The ho’oponopono mantra consists of four simple phrases – I’m sorry, please forgive me, I thank you, and I love you.

In the book Zero Limits: The Secret Hawaiian System for Wealth, Health, Peace, and More, the author explains that “Ho’oponopono is very simple. For the ancient Hawaiians, all problems begin as thought. But having a thought is not the problem. So what’s the problem? The problem is that all our thoughts are imbued with painful memories—memories of persons, places or things. The intellect working alone can’t solve these problems because the intellect only manages. Managing things is no way to solve problems. You want to let them go! When you do Ho’oponopono, what happens is that the Divinity takes the painful thought and neutralizes or purifies it. You don’t purify the person, place, or thing. You neutralize the energy you associate with that person, place, or thing” (2007, pp. 33-34).

This book stretched my thinking, and I was fascinated to learn that research has also validated the effectiveness of the Ho’oponopon practice, as shared in Psychology Today.

Ho'oponopono - feel it!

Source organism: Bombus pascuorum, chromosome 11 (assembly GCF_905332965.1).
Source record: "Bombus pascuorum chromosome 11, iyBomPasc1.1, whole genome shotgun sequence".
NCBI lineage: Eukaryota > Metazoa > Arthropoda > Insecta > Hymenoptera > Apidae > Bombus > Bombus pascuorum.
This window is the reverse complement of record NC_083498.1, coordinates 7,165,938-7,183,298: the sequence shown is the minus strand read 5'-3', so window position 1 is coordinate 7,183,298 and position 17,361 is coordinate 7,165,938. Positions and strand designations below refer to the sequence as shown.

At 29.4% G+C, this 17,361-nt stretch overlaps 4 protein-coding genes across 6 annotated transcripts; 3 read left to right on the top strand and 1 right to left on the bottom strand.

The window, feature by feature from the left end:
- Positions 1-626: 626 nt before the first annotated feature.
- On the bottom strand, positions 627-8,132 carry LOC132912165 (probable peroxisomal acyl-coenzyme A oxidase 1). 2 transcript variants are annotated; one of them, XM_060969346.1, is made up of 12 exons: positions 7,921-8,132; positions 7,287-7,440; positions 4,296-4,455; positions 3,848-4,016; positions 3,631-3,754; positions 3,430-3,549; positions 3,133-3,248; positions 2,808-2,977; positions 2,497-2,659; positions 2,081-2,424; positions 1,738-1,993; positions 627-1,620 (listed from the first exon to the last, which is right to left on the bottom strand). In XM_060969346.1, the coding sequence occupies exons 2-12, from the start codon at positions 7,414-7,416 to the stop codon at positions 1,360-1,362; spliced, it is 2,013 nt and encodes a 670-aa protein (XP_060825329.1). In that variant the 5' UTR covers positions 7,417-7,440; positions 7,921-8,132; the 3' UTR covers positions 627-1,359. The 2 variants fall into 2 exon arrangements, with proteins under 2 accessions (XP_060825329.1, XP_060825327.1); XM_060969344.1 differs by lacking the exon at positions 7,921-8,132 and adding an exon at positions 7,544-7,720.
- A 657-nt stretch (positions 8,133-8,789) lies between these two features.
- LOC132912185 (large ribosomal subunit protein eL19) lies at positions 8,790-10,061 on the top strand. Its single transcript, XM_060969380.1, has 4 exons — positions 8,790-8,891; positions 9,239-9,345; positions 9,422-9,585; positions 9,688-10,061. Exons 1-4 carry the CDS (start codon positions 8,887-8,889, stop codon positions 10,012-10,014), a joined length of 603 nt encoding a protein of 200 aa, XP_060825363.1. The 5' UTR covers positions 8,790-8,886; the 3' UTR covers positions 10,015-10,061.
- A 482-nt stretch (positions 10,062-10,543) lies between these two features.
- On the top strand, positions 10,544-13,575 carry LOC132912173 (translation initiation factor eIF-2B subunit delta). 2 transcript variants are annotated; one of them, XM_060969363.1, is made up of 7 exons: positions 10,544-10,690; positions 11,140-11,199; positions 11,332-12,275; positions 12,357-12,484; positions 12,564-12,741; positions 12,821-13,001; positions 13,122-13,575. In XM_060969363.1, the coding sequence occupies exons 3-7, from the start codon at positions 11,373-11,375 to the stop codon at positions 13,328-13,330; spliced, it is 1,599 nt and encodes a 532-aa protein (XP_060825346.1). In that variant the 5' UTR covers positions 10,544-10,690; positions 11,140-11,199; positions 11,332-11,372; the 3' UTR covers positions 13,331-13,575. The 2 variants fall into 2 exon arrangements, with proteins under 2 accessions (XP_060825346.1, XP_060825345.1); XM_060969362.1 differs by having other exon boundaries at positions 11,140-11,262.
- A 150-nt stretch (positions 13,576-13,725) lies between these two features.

The following video briefly overviews the ho’oponopono mantra and how it works to heal and forgive ourselves and others.

What is the meaning of this ho’oponopono mantra?

The first thing to realize is that when you’re repeating the mantra, you are not directing it to yourself or the other person; you are directing it to whatever force/power/energy/spirit, etc., you believe in.

The 4-phrase mantra is:

  • I’m sorry for the part I have played in creating this situation. I am not a victim; I am responsible for what is showing up in my life. I am sorry we are experiencing this, and I accept and acknowledge my role.
  • Please forgive me as I realize that I may have responded in ways that I don’t feel good about, and that isn’t my true nature of love and compassion.
  • Thank you for this experience that has allowed me to heal and explore my soul lessons and what I’m meant to learn from this. It may be painful, but thank you for the opportunity to grow and move closer to my true nature.
  • I love you is the energy of healing that arises from the level of our heart, not the head. We will never experience true forgiveness and healing when we stay in our heads. We will never be at peace.

Here’s a guided meditation that leads you through the process:

If you feel called, please comment below. Our community would love to hear from you! (Original publication Dec. 14, 2014; Updated Nov. 16, 2021)

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About Bev

Nice to meet you!

Bev Janisch is a certified meditation and mindfulness teacher through the McLean Meditation Institute. In 2014 she founded The Compassionate Mind and has taught hundreds of people how to set up simple yet transformative practices. Bev brings 30 years of experience as a master’s prepared nurse to her current role and is passionate about empowering people with the tools and knowledge to build resilience and fully flourish.